United States District Court, E.D. Michigan, Southern Division
NOR-COTE, INC. and STANLEY GROUSE, Plaintiffs,
RELIANCE STANDARD LIFE INSURANCE COMPANY and TMTA INSURANCE AGENCY, LLC, Defendants.
OPINION AND ORDER GRANTING PLAINTIFF'S MOTION FOR
JUDGMENT AND DENYING DEFENDANT'S MOTION FOR
BERNARD A. FRIEDMAN, SENIOR UNITED STATES DISTRICT JUDGE.
matter is presently before the Court on cross-motions for
judgment on the administrative record [docket entries 14 and
15]. Each side has responded to the other's motion and
replied. Pursuant to E.D. Mich. LR 7.1(f)(2), the Court shall
decide these motions without a hearing.
case concerns disputed coverage under a group life insurance
policy issued by Reliance Standard Life Insurance Company
(“Reliance”) to Nor-Cote, Inc.
(“Nor-Cote”) for the benefit of its employees.
Barbara Grouse, a co-owner and officer of Nor-Cote, died in
January 2018. Plaintiff, Barbara Grouse's spouse and
designated beneficiary, filed a claim for the death benefit
(Administrative Record, hereinafter “AR, ” at
85). On March 1, 2018, defendant denied the claim on the
grounds that the decedent was not a full-time employee, as
required by the policy (AR 70-72). On March 7, 2018,
plaintiff appealed on the grounds that Barbara Grouse, as a
co-owner and officer of the company, “worked 30 to 40
hours per week and did not punch a time card” (AR at
87). On May 8, defendant reaffirmed its decision that
“Ms. Grouse did not satisfy the definition of
‘Fulltime,' she was not in a class
eligible for insurance, and therefore, no insurance coverage
under the Policy was in effect at the time of her
death” (AR at 77; emphasis in original). Plaintiff then
brought the instant action in state court for breach of
contract. Pursuant to Metropolitan Life Ins. Co. v. Gen.
Motors Corp., 481 U.S. 58 (1987), defendant timely
removed the case to this Court, as plaintiff's claim
seeks benefits under an employee benefit plan and is
therefore preempted by ERISA. See 29 U.S.C. §
Wilkins v. Baptist Healthcare Sys., Inc., 150 F.3d
609, 619 (6th Cir. 1998) (Gilman, J., concurring), the Sixth
Circuit held that when deciding a case such as this, the
Court “should conduct a de novo review based
solely upon the administrative record, and render findings of
fact and conclusions of law accordingly.” As this Court
has noted, “[c]ourts do not use summary judgment
procedures for deciding [ERISA] benefit claim denials;
rather, parties can file cross motions for judgment on the
administrative record . . . .” Zack v. McLaren
Health Advantage, Inc., 340 F.Supp.3d 648, 655 (E.D.
parties agree that the Court's review is de
novo. See Def.'s Br. at 8 (PageID.94),
Pl.'s Br. at 10 (PageID.164). “When conducting a
de novo review, the district court must take a
‘fresh look' at the administrative record but may
not consider new evidence or look beyond the record that was
before the plan administrator.” Wilkins, 150
F.3d at 616. This standard of review applies “with
respect to both the plan administrator's interpretation
of the plan and the plan administrator's factual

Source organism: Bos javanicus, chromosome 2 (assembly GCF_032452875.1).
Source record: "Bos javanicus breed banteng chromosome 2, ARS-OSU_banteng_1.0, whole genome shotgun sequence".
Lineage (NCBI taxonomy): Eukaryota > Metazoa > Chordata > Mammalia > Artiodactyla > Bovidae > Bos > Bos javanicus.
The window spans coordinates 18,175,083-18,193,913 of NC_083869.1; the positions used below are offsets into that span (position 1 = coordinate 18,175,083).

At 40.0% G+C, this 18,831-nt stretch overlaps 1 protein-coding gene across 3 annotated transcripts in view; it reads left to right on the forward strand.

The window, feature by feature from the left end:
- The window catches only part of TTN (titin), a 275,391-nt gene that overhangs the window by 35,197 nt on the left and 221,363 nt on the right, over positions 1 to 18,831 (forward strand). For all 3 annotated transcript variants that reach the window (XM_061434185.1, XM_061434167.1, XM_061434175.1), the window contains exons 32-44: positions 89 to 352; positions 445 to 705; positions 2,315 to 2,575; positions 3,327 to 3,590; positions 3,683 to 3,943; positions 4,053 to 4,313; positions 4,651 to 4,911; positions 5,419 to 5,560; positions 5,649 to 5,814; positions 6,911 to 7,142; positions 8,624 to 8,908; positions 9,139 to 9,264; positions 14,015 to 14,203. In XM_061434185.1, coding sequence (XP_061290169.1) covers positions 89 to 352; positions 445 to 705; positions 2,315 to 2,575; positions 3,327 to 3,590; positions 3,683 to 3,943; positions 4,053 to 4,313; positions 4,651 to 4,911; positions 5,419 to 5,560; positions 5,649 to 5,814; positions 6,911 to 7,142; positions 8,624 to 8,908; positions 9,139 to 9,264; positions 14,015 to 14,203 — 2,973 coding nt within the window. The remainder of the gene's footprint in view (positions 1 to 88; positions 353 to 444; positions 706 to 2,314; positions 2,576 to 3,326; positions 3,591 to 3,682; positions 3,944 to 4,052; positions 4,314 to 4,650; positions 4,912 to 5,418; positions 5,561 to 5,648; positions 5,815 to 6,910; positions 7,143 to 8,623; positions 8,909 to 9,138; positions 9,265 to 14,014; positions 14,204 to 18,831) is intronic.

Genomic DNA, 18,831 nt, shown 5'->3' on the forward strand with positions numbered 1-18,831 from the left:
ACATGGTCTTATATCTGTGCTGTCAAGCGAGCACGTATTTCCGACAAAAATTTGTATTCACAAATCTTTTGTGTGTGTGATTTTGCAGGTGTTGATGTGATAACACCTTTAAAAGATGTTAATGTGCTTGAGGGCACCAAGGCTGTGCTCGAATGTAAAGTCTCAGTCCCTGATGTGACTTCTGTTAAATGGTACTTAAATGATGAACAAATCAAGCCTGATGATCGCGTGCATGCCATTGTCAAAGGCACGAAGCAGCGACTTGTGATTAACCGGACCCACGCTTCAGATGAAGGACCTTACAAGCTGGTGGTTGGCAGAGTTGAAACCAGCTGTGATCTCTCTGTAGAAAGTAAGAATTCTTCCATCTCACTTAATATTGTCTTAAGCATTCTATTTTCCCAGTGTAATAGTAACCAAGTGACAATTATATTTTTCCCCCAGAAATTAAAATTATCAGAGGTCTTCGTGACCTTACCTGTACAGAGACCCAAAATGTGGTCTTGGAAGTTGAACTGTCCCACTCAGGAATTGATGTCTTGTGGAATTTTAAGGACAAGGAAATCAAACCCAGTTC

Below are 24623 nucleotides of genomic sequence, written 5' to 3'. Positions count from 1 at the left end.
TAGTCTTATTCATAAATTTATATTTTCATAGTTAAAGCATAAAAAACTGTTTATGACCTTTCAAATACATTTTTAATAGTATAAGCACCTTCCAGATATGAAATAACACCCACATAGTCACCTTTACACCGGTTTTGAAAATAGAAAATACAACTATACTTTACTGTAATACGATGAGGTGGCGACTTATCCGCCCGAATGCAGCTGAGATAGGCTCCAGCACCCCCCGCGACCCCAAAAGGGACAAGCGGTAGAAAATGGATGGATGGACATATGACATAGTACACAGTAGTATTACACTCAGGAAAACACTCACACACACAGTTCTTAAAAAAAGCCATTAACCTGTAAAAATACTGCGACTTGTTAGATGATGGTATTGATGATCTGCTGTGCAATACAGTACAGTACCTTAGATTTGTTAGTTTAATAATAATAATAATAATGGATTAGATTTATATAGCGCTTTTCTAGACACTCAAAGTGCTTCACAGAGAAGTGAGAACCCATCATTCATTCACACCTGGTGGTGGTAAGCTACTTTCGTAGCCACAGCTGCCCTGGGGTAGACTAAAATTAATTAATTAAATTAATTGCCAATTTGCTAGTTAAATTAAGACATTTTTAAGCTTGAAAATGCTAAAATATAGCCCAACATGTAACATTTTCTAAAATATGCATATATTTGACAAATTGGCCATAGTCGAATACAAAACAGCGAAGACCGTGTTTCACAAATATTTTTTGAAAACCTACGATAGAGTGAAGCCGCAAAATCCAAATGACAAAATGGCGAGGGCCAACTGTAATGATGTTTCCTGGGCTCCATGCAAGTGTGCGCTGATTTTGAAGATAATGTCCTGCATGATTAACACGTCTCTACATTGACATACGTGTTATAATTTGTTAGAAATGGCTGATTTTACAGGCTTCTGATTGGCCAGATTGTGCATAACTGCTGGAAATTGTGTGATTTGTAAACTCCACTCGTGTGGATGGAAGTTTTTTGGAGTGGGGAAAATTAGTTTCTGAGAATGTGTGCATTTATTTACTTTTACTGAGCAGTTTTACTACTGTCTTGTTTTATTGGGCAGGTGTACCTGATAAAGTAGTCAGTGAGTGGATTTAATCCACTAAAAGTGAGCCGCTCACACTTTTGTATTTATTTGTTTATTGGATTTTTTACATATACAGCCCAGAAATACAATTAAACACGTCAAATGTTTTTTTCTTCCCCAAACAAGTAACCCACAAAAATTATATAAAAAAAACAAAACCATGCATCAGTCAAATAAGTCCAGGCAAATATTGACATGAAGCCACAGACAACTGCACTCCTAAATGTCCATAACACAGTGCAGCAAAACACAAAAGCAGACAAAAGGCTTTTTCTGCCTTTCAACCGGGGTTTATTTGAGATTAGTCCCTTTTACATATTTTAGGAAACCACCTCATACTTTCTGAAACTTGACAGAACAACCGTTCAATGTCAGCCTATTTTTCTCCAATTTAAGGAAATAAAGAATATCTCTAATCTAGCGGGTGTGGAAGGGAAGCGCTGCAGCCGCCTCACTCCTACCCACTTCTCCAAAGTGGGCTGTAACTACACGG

findings.” Id. The review “is without
deference to the decision or any presumption of correctness,
based on the record before the administrator.”
Perry v. Simplicity Eng'g, 900 F.2d
963, 966 (6th Cir. 1990). Further,
[w]hen interpreting ERISA plan provisions, general principles
of contract law apply; unambiguous terms are given their
“plain meaning in an ordinary and popular sense.”
Farhner v. United Transp. Union Discipline Income
Protection Program, 645 F.3d 338, 343 (6th Cir. 2011)
(quoting Williams v. Int'l Paper Co., 227 F.3d
706, 711 (6th Cir. 2000)). Where plan language is ambiguous,
extrinsic evidence may be considered to discern the purpose
of the plan as the average employee would have reasonably
understood it. Kolkowski v. Goodrich Corp., 448 F.3d
843, 850 (6th Cir. 2006).
Lipker v. AK Steel Corp., 698 F.3d 923, 928 (6th
History and Record Evidence
policy at issue provides life insurance for “active,
Full-time employee[s]” who fall within one of four
“eligible classes” (AR at 7). The parties agree
that if Barbara Grouse worked full-time she fell within Class
1, which encompasses officers “who had supplemental
life and accidental death and dismemberment insurance
coverage with the prior carrier on June 30, 2006 . . .
.” Id. The parties disagree as to whether she
was “active, Full-time.” The policy does not
define “active” by itself, but it does state,
“Actively at work” and “active work”
means the person actually performing on a Full-time basis
each and every duty pertaining to his/her job in the place
where and the manner in which the job is normally performed.
This includes approved time off such as vacation, jury duty
and funeral leave, but does not include time off as a result
of injury or illness.
(AR at 9). The policy also states that
“‘Full-time' means working for you for a
minimum of 30 hours during a person's regularly scheduled
work week.” Id.
claim form plaintiff submitted on January 31, 2018, he
indicated that Barbara Grouse died on January 15, 2018; that
her “Occupation/Title/Position” was
“owner/secretary”; that her “Salary on Last
Benefit Change Date Per Policy” was $10, 000; that her
employment status was “active”; that the
“Number of Hours Employee Scheduled to Work Per Week in
the Place Where the Job is Normally Performed” was
“10”; that the ...